At the start of the season Frank Lampard was told by a doctor that his heart is larger than normal.
If the Chelsea midfielder was concerned by the news, it does not seem to have hindered his progress.
Criticised in some quarters - England boss Sven-Goran Eriksson included - for a lack of form at the start of the season, Lampard currently leads the Premiership scoring charts with eight goals.
He is a mainstay of the England midfield, has been shortlisted for the European Footballer of the Year award and according to the Actim Index, is the Premiership's top performer this season by a substantial margin.
Consigned to history long ago are the doubts that surrounded the wisdom of his £11m transfer from West Ham in June 2001.
The manner in which he has forced his way into the centre of Chelsea's midfield and made the position his own against fierce competition may have surprised some - but not the player's father, also called Frank and himself a former West Ham player.
ACTIM PLAYERS RATINGS TOP 10
Ruud van Nistelrooy.........1.79
"Yes, £11m was a lot of money and for the first 16 or 17 games he was played on the right of midfield and could not really do himself justice," Frank Lampard Snr told BBC Sport.
"It took him half a season to get back into the middle alongside Emmanuel Petit to show what he can do.
"I have always known at the back of it all that the higher he goes the better he gets because he takes things on board and understands the game.
"He has always had the capacity to take things in quickly and that is a big part of his game.
"His game is more mature now. He gets on the ball a lot, is good at keeping possession and his range of passes has improved dramatically over the last couple of years."
Lampard Jnr grew up surrounded by football - Southampton manager Harry Redknapp is his uncle and Jamie Redknapp is his cousin.
When Harry Redknapp was in charge of West Ham, Lampard Snr, who had by this time retired from playing, was his assistant manager.
Not surprisingly, Lampard Jnr hoped to emulate his family members from an early age.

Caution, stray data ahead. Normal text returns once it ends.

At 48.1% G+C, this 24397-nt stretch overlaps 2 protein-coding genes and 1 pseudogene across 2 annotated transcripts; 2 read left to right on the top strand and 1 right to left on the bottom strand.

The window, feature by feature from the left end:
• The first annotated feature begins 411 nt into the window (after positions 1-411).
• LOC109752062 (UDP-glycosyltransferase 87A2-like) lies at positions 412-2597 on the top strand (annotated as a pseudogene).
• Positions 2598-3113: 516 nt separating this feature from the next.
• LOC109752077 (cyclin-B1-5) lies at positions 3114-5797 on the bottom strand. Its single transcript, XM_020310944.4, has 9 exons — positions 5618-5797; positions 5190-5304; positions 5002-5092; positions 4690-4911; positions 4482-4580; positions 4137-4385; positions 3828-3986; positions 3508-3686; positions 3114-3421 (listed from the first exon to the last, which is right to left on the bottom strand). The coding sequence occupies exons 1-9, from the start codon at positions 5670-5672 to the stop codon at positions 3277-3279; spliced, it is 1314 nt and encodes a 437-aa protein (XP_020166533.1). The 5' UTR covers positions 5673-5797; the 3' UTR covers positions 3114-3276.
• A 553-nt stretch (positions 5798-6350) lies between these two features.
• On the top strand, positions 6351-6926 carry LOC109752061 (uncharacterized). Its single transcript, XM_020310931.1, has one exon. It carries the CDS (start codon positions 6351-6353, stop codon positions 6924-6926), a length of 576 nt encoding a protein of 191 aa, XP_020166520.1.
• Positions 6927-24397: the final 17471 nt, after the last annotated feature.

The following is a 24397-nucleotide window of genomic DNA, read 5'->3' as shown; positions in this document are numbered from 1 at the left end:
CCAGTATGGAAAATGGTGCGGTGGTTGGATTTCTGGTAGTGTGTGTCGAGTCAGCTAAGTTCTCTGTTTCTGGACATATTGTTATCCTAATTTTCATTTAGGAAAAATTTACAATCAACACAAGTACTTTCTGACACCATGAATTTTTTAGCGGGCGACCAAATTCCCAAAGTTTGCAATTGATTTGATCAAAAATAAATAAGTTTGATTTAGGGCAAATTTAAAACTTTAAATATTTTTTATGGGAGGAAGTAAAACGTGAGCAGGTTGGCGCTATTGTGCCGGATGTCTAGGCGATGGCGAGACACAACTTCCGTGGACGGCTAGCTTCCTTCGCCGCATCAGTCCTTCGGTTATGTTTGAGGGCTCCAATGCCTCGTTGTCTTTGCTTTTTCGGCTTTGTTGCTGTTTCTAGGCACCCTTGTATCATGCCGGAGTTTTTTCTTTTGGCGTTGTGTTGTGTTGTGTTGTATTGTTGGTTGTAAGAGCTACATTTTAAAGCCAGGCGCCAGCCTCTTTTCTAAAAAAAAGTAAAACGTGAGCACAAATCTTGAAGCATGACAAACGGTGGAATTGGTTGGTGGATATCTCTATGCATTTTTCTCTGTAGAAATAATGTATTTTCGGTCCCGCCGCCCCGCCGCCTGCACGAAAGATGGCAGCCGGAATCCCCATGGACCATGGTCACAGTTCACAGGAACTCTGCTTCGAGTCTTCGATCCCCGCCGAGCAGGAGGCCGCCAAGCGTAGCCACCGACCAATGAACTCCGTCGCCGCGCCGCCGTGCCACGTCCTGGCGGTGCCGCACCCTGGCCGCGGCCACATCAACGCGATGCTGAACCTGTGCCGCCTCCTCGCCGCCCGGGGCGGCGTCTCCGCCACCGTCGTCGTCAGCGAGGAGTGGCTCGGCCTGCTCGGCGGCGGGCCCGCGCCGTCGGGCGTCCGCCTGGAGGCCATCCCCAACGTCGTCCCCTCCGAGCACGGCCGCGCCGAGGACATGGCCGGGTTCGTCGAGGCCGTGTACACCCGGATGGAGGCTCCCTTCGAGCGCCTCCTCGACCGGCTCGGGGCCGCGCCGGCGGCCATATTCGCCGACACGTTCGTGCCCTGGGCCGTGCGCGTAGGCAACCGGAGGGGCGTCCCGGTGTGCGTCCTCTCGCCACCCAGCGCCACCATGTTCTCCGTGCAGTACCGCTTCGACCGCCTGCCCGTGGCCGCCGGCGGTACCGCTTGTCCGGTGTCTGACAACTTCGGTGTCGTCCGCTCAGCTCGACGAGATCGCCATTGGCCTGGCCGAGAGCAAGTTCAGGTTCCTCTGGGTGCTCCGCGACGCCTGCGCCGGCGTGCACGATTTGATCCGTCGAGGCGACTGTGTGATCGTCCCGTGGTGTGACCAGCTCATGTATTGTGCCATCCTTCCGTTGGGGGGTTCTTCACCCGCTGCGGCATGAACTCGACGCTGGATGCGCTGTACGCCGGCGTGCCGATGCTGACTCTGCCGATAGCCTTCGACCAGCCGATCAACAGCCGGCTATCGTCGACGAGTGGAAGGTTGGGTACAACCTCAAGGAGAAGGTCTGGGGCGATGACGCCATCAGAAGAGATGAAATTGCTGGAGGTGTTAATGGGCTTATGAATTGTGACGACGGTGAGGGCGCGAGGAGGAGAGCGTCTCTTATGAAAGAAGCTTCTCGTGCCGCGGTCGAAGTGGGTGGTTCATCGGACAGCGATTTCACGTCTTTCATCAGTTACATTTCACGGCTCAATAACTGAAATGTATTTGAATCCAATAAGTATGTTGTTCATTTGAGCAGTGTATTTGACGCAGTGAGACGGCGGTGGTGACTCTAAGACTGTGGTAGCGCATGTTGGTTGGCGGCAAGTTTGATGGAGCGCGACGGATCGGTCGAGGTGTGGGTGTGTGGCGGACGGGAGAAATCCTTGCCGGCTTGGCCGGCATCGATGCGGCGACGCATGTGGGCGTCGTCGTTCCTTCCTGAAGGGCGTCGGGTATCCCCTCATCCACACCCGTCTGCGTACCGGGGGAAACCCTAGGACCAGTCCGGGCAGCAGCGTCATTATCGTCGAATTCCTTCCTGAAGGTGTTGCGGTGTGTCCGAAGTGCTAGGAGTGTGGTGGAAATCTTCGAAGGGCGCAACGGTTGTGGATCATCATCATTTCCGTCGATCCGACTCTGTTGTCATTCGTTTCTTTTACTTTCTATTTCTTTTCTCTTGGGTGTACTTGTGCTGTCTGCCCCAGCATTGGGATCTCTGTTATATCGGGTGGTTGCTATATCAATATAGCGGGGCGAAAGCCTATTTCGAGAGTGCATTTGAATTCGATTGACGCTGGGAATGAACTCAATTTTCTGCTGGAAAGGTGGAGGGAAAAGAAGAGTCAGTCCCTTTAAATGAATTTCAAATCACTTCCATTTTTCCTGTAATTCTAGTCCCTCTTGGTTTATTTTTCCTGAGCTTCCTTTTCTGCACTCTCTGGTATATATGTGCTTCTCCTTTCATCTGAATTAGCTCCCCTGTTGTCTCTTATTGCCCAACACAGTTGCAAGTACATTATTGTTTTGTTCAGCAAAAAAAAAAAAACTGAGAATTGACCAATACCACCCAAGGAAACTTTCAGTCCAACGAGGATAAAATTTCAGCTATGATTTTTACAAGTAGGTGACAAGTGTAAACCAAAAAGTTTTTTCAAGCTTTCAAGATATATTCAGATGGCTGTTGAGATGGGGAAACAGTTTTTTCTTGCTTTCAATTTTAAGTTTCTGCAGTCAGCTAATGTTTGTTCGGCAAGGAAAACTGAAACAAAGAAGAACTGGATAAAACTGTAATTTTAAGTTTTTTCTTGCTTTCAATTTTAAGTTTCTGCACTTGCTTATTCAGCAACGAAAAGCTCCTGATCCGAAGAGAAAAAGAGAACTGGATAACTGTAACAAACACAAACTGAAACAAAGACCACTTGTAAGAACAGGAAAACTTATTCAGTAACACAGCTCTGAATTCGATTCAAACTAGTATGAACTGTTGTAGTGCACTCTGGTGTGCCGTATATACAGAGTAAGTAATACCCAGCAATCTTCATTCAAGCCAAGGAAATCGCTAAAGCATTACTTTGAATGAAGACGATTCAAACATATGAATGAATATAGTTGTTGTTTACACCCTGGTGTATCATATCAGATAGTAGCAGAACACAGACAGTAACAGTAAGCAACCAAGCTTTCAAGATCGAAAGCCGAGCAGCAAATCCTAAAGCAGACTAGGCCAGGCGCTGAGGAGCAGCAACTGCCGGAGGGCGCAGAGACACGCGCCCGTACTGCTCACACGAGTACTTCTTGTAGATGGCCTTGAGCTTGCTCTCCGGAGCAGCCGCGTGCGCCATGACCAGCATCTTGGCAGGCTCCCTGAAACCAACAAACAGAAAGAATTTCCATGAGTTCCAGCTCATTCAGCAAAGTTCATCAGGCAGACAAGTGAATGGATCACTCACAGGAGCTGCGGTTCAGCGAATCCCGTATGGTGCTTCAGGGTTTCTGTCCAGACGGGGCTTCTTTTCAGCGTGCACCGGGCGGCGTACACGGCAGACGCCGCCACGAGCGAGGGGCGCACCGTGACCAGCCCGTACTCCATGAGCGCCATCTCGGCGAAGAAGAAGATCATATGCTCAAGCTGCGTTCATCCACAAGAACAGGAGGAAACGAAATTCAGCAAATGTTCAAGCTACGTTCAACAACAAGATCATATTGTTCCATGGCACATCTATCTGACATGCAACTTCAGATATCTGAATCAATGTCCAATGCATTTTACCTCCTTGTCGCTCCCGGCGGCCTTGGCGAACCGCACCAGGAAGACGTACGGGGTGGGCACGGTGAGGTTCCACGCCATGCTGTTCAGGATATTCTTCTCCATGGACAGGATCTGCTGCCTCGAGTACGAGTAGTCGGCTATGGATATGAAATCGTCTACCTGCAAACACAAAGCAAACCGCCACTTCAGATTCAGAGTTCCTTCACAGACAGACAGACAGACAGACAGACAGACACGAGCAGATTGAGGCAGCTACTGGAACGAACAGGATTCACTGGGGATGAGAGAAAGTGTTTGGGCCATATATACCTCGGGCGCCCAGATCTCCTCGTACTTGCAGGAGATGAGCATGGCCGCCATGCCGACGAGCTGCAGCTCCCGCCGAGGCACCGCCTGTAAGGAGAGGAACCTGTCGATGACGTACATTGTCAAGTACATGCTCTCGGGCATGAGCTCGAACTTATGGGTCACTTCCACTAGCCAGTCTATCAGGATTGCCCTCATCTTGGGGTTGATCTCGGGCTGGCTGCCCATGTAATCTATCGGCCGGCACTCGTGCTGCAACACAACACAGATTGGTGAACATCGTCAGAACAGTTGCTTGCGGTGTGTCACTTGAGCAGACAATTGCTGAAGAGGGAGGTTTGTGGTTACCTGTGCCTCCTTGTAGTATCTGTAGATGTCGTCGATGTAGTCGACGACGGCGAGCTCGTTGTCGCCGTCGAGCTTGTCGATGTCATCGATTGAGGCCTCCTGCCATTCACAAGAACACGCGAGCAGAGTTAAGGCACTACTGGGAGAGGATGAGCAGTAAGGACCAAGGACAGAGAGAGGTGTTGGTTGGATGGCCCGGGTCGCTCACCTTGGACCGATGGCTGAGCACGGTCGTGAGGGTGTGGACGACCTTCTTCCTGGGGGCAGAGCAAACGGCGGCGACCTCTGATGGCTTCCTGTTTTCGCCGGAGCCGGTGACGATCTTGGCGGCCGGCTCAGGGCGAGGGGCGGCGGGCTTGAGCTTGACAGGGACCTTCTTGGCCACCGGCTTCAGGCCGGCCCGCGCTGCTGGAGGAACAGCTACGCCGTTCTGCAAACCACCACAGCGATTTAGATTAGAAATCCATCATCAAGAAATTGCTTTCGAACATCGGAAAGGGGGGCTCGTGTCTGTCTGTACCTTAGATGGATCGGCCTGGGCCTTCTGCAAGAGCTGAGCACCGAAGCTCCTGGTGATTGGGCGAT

"It was always his intention to become a footballer," said Frank Snr.
"Frank met a lot of famous people in his childhood, great faces like Bobby Moore, who he looked up to.
"Academically Frank was quite good at school and he was a good cricketer who played for Essex at schoolboy level, but he always loved football.
"It sounds silly but as a young kid he was always kicking a ball around the house - it used to drive me mad."
Lampard Jnr has lost none of this boyish enthusiasm and has earned a reputation as a dedicated trainer.
Like Gianfranco Zola before him at Chelsea, he often stays late to hone his skills.
"His attitude to football is the same now as it was as a kid - he enjoys playing," added Lampard Snr, who has only missed one game for Chelsea in which his son has played.
"As a young pro at West Ham he used to stay behind after training.
"He used to go round the back of the training ground at Chadwell Heath. With other players leaving he felt it might be a bit embarrassing, especially given that his father was assistant manager.
LAMPARD'S RECENT AWARDS
2004 England Supporters Player of the Year
2005 Football Writers' Footballer of the Year award
2005 Barclays Premiership Player of the Year
"Frank has done very well and that is in part because he works very hard on his game. He deserves what he gets."
Lampard Jnr is on a run of 156 consecutive Premiership appearances and is only four short of breaking David James' record.
It is testimony to his dedication and professionalism.
His father is quick to acknowledge that injuries can strike at any time - a curse that blighted Jamie Redknapp's career.
But Chelsea boss Jose Mourinho and England coach Eriksson probably did not need a doctor to tell them that Lampard has a big heart.